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Talking Tactically

February 2008 EFFECTIVE TEAMS = WINNING TEAMS

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Lachlan Tighe…..Talking tactically
Weekly coaching column


(February 2008 column)



Attitude: all about practising habits 1

‘EFFECTIVE TEAMS = WINNING TEAMS’ Winning a major (teams) event is a hard slog. It probably requires 5*6 successive early
round victories. All against quality opposition.


Somewhere in those 5*6 rounds one or all of the team is going to ‘go walkies’, lose confidence, have a mini slump. What to do!!! Cry, scream, spit it – not much help except to clear the throat.


No, a reversion back to what we agreed to do as team members accepting the roles we understood and agreed to beforehand, the roles we trained for in preparation for giving ourselves the best chance to succeed, subject to some opponents being ‘unfriendly’ and beating us.


Knowing how good you are by systematic measures of both skill and performances, and, how good you need to be as an individual member and a team to be effective, to be in the elite winners stall more frequently than most bowlers. I asked a good young bowler to nominate his best and weakest delivery in his game: took him a while to respond and even then hesitantly; do you know your answer to that question? You should, and know it immediately.


If I have thrown you by that level of effort you are not likely to be a major threat to the winners. That’s OK. You should just enjoy going to the Australian Open, or being in pennant rounds. Because I believe any success you have will be a one off effort and enough to keep you bending like Beckham at the bar for fellow ‘could a beens’.


All I will say is the game of bowls is not what is occurring in elite bowls competition anymore. In a few short years since 2002, with Malaysia’s ascendancy and professional approach to coaching and competition preparation, Australia and NZ have joined with Malaysia to be leaders in bowls professionalism at national levels to compete to win bowls events. Unlike other bowlers, these representatives no longer come to ‘play bowls’. The rest of use wee bowlers do that, play bowls.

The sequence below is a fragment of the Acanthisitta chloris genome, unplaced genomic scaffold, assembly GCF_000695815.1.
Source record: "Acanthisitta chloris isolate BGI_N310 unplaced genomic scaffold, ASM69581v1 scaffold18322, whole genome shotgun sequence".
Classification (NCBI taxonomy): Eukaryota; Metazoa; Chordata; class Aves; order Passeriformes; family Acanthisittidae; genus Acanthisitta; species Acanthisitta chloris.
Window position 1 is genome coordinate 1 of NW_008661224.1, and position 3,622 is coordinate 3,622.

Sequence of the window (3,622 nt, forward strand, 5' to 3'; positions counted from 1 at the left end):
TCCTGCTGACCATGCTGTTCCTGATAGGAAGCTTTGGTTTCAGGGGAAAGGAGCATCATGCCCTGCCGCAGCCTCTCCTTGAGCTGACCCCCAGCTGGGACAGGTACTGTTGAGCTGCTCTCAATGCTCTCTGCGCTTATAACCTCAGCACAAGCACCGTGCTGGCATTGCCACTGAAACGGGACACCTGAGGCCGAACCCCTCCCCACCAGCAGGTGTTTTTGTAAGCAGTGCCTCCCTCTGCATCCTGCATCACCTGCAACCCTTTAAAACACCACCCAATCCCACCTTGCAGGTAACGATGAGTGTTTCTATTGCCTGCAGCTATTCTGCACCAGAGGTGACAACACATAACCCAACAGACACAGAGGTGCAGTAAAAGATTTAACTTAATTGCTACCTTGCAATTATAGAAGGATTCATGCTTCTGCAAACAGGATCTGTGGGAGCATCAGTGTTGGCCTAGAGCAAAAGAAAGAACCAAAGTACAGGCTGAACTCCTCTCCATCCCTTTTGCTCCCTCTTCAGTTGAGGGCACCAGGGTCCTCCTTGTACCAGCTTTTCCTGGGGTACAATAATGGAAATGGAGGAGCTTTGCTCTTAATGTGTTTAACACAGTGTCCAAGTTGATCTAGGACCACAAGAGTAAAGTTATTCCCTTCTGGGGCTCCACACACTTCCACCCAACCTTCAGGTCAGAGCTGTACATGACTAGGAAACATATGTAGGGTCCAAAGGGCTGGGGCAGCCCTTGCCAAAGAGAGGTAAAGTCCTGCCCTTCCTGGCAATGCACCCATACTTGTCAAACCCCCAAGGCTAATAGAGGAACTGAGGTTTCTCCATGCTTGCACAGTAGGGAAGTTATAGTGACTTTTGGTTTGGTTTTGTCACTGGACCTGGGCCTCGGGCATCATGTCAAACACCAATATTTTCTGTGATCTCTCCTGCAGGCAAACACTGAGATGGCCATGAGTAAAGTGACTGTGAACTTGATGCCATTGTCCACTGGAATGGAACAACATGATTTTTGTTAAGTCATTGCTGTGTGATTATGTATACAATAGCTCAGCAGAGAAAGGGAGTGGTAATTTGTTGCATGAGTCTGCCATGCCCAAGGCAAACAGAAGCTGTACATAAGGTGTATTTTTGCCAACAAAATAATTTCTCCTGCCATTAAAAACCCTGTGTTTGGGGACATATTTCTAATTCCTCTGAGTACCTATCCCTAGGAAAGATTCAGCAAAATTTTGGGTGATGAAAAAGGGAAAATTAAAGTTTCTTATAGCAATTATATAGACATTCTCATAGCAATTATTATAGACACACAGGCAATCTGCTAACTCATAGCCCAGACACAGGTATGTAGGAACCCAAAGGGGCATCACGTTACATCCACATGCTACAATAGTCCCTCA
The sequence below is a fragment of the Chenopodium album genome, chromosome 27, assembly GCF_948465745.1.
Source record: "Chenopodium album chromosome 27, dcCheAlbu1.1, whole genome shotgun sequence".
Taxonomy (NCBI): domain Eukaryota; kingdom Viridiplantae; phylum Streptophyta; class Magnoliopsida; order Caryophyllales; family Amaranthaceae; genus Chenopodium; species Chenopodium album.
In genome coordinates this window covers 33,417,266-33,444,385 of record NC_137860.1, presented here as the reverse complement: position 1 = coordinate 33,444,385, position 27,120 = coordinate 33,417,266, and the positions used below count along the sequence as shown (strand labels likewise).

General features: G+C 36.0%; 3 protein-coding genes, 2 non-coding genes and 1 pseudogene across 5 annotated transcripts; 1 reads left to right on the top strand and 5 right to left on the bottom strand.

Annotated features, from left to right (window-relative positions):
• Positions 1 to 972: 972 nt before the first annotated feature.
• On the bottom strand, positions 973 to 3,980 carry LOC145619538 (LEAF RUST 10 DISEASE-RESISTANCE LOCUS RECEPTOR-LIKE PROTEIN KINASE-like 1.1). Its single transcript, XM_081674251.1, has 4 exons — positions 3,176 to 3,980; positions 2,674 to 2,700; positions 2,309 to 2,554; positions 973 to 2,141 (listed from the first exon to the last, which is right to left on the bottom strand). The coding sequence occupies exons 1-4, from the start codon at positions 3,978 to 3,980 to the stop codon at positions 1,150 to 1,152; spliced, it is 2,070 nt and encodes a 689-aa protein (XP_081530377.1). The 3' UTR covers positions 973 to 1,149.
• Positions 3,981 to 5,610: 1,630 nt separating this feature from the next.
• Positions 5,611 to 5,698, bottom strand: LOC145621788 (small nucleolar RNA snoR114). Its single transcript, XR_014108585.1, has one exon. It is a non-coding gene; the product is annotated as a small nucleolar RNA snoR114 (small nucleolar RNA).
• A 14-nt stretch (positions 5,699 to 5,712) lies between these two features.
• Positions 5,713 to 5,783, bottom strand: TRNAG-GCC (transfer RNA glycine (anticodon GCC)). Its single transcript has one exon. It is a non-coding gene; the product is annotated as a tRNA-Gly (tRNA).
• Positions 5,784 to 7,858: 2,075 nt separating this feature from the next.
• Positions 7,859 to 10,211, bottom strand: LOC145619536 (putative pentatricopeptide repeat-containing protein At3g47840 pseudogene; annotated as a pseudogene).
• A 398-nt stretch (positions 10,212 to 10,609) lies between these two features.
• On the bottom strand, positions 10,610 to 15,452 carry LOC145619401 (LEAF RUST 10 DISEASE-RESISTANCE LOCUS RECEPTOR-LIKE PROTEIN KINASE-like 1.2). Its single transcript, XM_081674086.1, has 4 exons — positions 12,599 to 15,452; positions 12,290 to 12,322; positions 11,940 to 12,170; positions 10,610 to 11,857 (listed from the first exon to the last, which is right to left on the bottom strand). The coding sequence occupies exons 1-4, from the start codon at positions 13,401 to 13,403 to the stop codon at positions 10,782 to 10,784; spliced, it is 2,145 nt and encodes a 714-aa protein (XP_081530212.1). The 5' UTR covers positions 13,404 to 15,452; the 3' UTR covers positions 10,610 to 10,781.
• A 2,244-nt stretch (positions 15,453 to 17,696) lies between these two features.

Look closely at those who end up as quarter finalists, or better, in the 2008 Australian Open and there is a good chance their teams in pairs and triples combine well to be effective. Could they do better. Answer – always.


In these past years coaching elite squads and players in three countries, my attempts to introduce an improved mode of operation for an effective team approach has had minimal success. My fault not winning the hearts and minds of many of these teams, perhaps. Where I succeeded in convincing the team, they won Gold.


One proposition I liked was this one to be an effective team

˙ Goals and Plans* everyone in the team knows and has contributed to the team goals and their role in the team, and we plan to win not ‘gunna win’


Attitude: all about practising habits 2


˙ Leadership – taken, accepted, and there are standards and there is an environment conducive to a success culture set by the coach and the best players

˙ Training* it is regular it is also a support situation and helps the player to work on strengths and weaknesses and skill development

˙ Attitude * a preparedness to commit and to be done equally by ALL team members

˙ Communication –lots of listening and exchanges and is equally shared and valued and thus is open (snipers beware, go elsewhere)


˙ Rapport – reflected by trust, emotional support, intelligence, norms, standards and peers who understand the value of all this, mutual belief


˙ Recognition – reward effort and endeavour, reward individuals, so what happens all team members know that sometime they will get the accolades.


Effective teams don’t have, or set, false expectations as they individually and collectively have a common attitude, trained as such together, to know who does what, who has responsibility, who takes responsibility.


A very capable name player in Victoria told my Elbows squad member (‘Pappa’) that he could not do what he saw Pappa doing in recording his performance. As I said to Pappa that is why that player is very capable but not a really elite national level player.

Again another Elbows squad member (Deno) upon hearing disruptive and disputed communication among opposition team members quietly turned and said to me these guys lack (the right) attitude necessary for good teams. Deno knew as he understands the meaning of an effective team.


During February 2008 wherever you are in team formats for bowls events, take note of
the processes and behaviours of the finalists and the winners. Effective!


Attitude: all about practising habits

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